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Between violence and corruption
Latinamerica Press
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Murdered reporter brought to light the corruption scheme between businesses and politicians.

Evany José Metzker, a 67 year old reporter, was found murdered on May 18 in the southern state of Minas Gerais. Metzker was known for his blog called “Coruja do Vale,” in which he published content related to crime and corruption, as well as criticism of politicians all over the country. On May 11, Metzker had published an article in which he argued that the government of Dilma Rousseff had knowledge about the recent cases of corruption in Brazil, quoting Alberto Yousseff, a money broker, who revealed the existence of the corruption scheme between the executives of large corporations and politicians that involved the state petroleum company, Petrobras.

According to the investigations carried out by Commissioner Fabricia Nunes, Metzker’s death would have “political motivations.”

International organizations issued statements about the murder. Carlos Lauria, Director of the Committee to Protect Journalists (CPJ) condemned “the brutal murder” and demanded the Brazilian authorities “to leave no stone unturned in investigating this crime and all possible motives.”

Also, the Director General of the United Nations Educational, Scientific and Cultural Organization (UNESCO), Irina Bokova, invoked the authorities to conduct “a thorough investigation into this crime and bring the perpetrators to justice.”

“It is important for society as a whole to avoid that those responsible for violent attempts to muzzle press freedom are not allowed to get away with their crimes unpunished”, said Bokova.

Violence against the press in Brazil has increased in recent years. According to the CPJ, at least 14 journalists have been assassinated for their work since 2011. The majority of homicides would have been committed by drugtraffickers as a reprisal for public denouncements by the press.

Another reporter also covering the news on crime was assassinated on May 26. Djalma Santos da Conceiçao, 53 years old, had a popular radio program in Salvador de Bahia, in the northeast, and was investigating the assassination of an adolescent at the hands of human traffickers.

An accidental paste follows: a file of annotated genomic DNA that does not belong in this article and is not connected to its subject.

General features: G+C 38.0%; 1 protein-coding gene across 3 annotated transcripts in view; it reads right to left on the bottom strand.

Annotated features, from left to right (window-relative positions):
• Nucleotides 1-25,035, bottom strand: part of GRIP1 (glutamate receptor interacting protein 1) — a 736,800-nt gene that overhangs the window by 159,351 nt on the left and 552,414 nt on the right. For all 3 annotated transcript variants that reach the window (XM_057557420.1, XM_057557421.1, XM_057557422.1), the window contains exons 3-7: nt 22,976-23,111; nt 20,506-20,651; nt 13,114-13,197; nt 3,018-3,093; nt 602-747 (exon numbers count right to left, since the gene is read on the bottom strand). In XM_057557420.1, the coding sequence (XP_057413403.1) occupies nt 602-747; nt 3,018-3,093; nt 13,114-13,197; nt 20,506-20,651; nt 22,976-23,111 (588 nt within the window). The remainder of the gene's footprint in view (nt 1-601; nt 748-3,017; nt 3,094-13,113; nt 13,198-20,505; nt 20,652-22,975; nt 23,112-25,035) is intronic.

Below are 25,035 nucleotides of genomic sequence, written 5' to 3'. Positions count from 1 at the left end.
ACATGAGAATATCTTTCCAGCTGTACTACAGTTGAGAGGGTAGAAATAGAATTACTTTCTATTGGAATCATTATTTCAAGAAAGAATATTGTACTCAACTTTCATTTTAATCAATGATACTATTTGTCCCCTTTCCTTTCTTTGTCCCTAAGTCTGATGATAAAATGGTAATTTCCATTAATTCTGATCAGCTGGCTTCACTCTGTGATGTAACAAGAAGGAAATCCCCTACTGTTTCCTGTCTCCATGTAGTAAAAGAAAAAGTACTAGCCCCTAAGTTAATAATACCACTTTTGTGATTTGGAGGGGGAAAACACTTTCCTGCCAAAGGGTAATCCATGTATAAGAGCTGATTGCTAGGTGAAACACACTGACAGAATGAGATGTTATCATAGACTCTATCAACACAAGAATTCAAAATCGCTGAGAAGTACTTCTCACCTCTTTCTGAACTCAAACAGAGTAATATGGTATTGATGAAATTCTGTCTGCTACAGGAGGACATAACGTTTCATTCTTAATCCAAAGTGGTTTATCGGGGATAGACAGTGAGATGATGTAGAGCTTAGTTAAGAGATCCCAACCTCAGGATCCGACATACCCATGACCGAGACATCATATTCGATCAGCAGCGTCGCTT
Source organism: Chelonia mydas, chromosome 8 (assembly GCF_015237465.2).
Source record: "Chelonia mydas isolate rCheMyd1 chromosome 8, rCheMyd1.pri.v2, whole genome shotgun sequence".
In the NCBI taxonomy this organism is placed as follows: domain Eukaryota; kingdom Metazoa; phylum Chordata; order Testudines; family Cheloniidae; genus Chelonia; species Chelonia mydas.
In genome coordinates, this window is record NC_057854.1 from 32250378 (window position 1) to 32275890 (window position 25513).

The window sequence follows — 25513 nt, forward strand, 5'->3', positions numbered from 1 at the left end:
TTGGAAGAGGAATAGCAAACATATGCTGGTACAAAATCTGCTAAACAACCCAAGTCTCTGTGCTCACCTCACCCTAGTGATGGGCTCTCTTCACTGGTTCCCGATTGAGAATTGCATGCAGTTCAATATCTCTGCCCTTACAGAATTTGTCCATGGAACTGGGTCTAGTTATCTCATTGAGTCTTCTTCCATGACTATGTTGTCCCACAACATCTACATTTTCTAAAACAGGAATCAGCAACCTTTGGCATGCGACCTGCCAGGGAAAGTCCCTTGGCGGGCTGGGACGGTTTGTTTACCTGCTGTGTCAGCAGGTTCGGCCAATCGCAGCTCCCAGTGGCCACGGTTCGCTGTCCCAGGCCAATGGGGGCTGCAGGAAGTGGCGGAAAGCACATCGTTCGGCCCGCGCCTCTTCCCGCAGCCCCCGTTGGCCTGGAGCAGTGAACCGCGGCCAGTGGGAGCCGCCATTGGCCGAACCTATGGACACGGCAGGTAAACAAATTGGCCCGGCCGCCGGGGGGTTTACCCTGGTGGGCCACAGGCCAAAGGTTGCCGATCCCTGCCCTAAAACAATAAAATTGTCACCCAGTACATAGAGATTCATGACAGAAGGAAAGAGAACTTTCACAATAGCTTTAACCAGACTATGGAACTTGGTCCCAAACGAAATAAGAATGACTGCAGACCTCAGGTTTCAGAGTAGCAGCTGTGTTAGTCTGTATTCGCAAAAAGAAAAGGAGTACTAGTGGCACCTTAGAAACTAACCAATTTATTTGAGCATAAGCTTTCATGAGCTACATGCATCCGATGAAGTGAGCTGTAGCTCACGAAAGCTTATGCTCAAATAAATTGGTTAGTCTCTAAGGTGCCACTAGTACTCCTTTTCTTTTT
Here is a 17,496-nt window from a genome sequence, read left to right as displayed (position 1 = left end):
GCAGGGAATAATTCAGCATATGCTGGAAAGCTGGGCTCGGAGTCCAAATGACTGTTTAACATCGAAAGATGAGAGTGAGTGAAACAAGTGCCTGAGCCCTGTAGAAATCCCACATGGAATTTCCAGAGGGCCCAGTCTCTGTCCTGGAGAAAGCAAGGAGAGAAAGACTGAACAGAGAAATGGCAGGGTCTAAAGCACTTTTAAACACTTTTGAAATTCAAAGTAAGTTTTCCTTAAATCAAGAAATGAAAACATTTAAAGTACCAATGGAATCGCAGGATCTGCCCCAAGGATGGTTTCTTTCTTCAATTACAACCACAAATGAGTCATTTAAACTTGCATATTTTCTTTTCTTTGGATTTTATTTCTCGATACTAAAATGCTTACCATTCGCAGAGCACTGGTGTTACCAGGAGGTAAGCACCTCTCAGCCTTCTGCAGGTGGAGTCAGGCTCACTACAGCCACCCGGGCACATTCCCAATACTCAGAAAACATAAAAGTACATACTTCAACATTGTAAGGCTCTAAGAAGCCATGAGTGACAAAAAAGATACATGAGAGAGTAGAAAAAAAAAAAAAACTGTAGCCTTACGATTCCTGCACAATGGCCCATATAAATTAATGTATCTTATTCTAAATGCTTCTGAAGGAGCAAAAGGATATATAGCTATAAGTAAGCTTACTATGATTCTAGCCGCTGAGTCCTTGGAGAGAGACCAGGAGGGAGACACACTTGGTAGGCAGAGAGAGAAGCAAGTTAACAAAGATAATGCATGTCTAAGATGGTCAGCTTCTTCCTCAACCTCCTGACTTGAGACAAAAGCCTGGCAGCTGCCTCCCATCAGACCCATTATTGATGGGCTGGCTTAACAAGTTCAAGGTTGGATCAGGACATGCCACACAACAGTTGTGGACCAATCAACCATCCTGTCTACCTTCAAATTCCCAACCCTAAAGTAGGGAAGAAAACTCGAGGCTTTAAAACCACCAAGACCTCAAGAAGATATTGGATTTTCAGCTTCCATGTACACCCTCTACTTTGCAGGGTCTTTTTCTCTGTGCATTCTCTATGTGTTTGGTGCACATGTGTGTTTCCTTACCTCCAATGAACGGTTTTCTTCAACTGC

The economy collapses
In addition to the corruption scandals involving large companies, such as Petrobras, with the government, Brasil is experiencing an economic slump and rising unemployment at the national level.

The Petrobras situation exploded in March 2014, when 24 people were arrested after a judicial investigation started the year before. The trail led to Yousseff himself, who was charged with money laundering and who revealed the scheme of corruption to the authorities along with the Petrobras’ former Director of Supplies, Paulo Roberto Costa. Among those arrested were businessmen belonging to large construction companies such as Odebrecht, Camargo Correa, Queiroz Galvão and OAS, that overcharged for works contracted by Petrobras. The money was spread among politicians and political parties including the governing Workers Party. The Public Prosecutor estimates that between 2004 and 2012 approximately US$8 billion were diverted.

The Supreme Court authorized the Police to investigate 48 legislators of the governing and opposition parties implicated in the diversion of the state company funds. Petrobras suffered losses of $7.2 billion in 2014, of which $2 billion was due to corruption.

The economic slow-down is also taking the toll to Rousseff. According to the Ministry of Labor, in the first trimester of the year unemployment has grown by almost 3 percent. With respect to inflation, the magazine Focus has predicted that this year the prices will rise to 8.4 percent, which is 6.5 percent more than was initially projected. According to Focus, this will be “the worse year for economic growth since the decade of the 1990s.” The International Monetary Fund has calculated growth of 0.3 percent for 2015.

In March, only three months after Rousseff started her second four-year term, more than a million demonstrators took to the streets in different cities throughout the country, including São Paulo, Rio de Janeiro and Brasilia, demanding the resignation of the President.

In an interview with the Uruguayan newspaper, El Pais, the former president of Uruguay, José Mujica (2010-2015), stated that the political corruption in Brazil is “inexplicable.” The Rousseff government has only a 12 percent approval rate.

On May 26, four parties — PSDB, Popular Socialist, Democrats, and Solidarity — brought criminal charges against Rousseff before the Supreme Court. The following day, in a press conference in Mexico, the President affirmed that “society cannot coexist with corruption and impunity.”
—Latinamerica Press.


Corruption scandals and economic slowdown are taking the toll to President Dilma Rousseff. (Photo:
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